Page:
Thursday, February 7, 2008

Empirical Work on Employment Arbitration

Colvin Alexander Colvin (Penn St. Dep't Labor Studies & Ind. Rel.) has just posted on SSRN his new article (published this week in EREPJ) Empirical Research on Employment Arbitration: Clarity Amidst the Sound and Fury?  Here's the abstract:

This article reviews the existing empirical research on employment arbitration and presents new findings based on analysis of data from recent American Arbitration Association employment arbitration case filings. Whereas past research often concluded based on more limited datasets that outcomes from employment arbitration were generally similar to those from litigation, results of the present study, which is based on a larger dataset focused on cases involving employer promulgated agreements, indicate that both employee win rates and damage awards in employment arbitration are significantly lower than in litigation. By contrast, results of the present study confirm previous research findings that time to hearing is generally shorter in employment arbitration than in litigation. As with past research, the present study finds evidence of a repeat player effect, though with some uncertainty as to the causal explanation for this effect. Self-representation of employees is found to be associated with significantly worse employee win rates and damage awards, particularly where the case involves by a repeat employer-arbitrator pairing. Lastly, the article reviews research indicating some positive impacts of employment arbitration on the adoption and operation of internal organizational dispute resolution procedures.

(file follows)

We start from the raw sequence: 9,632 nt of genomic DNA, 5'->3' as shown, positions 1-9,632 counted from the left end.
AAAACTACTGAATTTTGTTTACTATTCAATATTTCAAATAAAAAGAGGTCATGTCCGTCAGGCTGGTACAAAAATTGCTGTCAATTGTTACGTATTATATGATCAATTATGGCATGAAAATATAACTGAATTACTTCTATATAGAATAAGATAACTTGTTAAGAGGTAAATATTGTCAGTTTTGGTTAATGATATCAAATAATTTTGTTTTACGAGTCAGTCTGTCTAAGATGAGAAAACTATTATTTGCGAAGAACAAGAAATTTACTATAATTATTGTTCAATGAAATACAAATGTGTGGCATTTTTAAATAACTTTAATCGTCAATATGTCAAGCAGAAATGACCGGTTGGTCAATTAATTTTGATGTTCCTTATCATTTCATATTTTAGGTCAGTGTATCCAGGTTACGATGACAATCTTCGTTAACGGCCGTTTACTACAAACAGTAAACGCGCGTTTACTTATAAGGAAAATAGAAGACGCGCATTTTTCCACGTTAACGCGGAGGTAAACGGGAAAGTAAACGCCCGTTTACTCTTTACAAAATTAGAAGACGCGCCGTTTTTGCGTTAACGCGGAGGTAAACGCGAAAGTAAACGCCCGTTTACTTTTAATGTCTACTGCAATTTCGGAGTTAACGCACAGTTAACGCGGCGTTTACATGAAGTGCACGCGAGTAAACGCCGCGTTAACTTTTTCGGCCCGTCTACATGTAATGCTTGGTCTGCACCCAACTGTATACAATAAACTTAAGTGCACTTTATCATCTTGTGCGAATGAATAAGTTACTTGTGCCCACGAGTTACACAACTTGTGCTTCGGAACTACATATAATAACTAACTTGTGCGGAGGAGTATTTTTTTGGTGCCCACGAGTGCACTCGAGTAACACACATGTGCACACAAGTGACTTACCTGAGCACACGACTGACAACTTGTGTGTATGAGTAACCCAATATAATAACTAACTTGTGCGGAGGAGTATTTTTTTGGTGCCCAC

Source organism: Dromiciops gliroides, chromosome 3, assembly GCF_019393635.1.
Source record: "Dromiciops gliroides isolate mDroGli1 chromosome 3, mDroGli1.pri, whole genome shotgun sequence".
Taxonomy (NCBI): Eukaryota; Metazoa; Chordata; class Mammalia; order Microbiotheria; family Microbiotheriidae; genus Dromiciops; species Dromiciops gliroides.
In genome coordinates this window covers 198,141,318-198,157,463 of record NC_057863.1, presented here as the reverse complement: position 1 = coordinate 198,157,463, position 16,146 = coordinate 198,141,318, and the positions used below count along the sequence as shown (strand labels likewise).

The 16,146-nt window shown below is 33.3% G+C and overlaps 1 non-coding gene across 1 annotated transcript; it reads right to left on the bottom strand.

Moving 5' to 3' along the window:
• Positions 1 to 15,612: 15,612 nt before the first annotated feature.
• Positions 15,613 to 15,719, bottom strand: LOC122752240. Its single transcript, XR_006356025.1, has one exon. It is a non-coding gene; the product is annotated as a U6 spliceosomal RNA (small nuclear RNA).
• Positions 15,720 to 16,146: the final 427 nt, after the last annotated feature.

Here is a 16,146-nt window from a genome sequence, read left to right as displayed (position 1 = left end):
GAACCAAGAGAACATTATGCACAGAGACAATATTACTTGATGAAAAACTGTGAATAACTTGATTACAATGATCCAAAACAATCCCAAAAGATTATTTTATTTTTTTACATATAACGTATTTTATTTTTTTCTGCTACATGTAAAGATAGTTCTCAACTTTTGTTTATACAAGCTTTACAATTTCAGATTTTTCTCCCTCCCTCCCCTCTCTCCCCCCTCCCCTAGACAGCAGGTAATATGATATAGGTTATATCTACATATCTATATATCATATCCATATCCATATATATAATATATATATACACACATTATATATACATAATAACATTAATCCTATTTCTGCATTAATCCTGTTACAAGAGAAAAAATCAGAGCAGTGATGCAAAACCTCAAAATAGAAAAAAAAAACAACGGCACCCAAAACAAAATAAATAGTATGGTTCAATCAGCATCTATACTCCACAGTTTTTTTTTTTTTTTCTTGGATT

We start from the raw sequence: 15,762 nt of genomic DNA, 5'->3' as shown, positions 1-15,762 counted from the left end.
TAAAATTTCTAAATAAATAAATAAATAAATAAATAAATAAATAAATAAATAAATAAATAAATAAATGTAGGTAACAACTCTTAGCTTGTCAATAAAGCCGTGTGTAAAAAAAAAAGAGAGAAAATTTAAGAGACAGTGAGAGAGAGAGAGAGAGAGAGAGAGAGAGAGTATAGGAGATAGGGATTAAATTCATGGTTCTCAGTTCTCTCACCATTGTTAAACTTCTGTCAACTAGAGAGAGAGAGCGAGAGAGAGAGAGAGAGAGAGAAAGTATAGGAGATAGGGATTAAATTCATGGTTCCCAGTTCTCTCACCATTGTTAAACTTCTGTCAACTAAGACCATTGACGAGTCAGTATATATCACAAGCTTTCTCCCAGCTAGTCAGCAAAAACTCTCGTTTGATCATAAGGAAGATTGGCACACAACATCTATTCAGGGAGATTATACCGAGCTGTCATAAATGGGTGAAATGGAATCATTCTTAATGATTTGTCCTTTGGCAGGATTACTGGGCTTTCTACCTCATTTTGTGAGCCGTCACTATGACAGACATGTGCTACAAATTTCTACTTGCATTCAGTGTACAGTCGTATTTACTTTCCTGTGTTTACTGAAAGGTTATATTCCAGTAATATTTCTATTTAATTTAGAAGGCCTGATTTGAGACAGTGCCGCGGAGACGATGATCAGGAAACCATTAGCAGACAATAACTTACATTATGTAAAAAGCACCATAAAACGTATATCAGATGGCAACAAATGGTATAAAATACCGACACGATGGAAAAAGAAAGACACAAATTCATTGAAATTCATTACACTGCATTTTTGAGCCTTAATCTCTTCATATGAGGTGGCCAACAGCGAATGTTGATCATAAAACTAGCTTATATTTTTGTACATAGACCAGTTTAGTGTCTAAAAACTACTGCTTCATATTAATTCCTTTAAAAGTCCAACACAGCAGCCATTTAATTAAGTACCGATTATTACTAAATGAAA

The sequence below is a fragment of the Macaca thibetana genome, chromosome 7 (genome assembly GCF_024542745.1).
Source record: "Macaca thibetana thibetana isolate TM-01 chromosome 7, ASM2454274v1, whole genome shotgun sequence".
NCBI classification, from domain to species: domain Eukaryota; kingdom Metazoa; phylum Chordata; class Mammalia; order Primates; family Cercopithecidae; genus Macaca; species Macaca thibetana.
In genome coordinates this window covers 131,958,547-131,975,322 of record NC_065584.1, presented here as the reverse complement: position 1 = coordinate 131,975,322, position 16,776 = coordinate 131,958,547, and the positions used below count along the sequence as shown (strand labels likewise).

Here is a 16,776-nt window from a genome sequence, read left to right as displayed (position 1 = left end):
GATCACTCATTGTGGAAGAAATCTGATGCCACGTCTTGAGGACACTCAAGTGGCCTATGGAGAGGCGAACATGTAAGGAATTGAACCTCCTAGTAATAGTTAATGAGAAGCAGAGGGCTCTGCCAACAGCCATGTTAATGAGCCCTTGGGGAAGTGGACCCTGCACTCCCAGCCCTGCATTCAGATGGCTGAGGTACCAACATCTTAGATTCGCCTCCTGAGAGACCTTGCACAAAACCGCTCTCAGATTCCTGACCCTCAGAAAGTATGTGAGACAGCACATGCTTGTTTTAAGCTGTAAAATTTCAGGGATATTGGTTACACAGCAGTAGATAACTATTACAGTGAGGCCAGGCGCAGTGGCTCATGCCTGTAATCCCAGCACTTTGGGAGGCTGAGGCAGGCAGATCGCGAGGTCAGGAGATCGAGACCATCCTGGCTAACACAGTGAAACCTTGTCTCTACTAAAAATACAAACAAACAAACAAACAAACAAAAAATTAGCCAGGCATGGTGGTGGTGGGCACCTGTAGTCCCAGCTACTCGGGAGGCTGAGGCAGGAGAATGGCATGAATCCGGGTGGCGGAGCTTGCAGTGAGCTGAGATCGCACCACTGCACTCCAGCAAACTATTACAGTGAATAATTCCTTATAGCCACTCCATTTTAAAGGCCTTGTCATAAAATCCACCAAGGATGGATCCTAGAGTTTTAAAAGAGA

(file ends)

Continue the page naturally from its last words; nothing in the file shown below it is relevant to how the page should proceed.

Most articles about employment arbitration are either doctrinal (e.g., do such agreements, or certain clauses often found in such agreements, fit within the contract law doctrine of unconscionability) or normative (employment arbitration is bad for employees because it's coercive).  Colvin is one of the few folks conducting real research in this field; this is a fantastic example of his important work.


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Excellent post. Confirms what many employment lawyers have thought for a long time. I hope this empirical research achieves big circulation in the employment law community. I'll do my part by tracking back to your post in my blog.

Posted by: Eugene Lee | Feb 7, 2008 2:01:30 PM

This is a very interesting and important article. Of course, it creates a taste for more empirical work in the area.

One of my questions is, to what extent, is the existence of an imposed employment arbitration agreement a barrier to people bringing claims that, in absence of such an agreement, they might take to court. Or, do more employees take advantage of the availablity of arbitration for claims that they otherwise would not take to court.

Posted by: Mike Zimmer | Feb 7, 2008 2:38:01 PM

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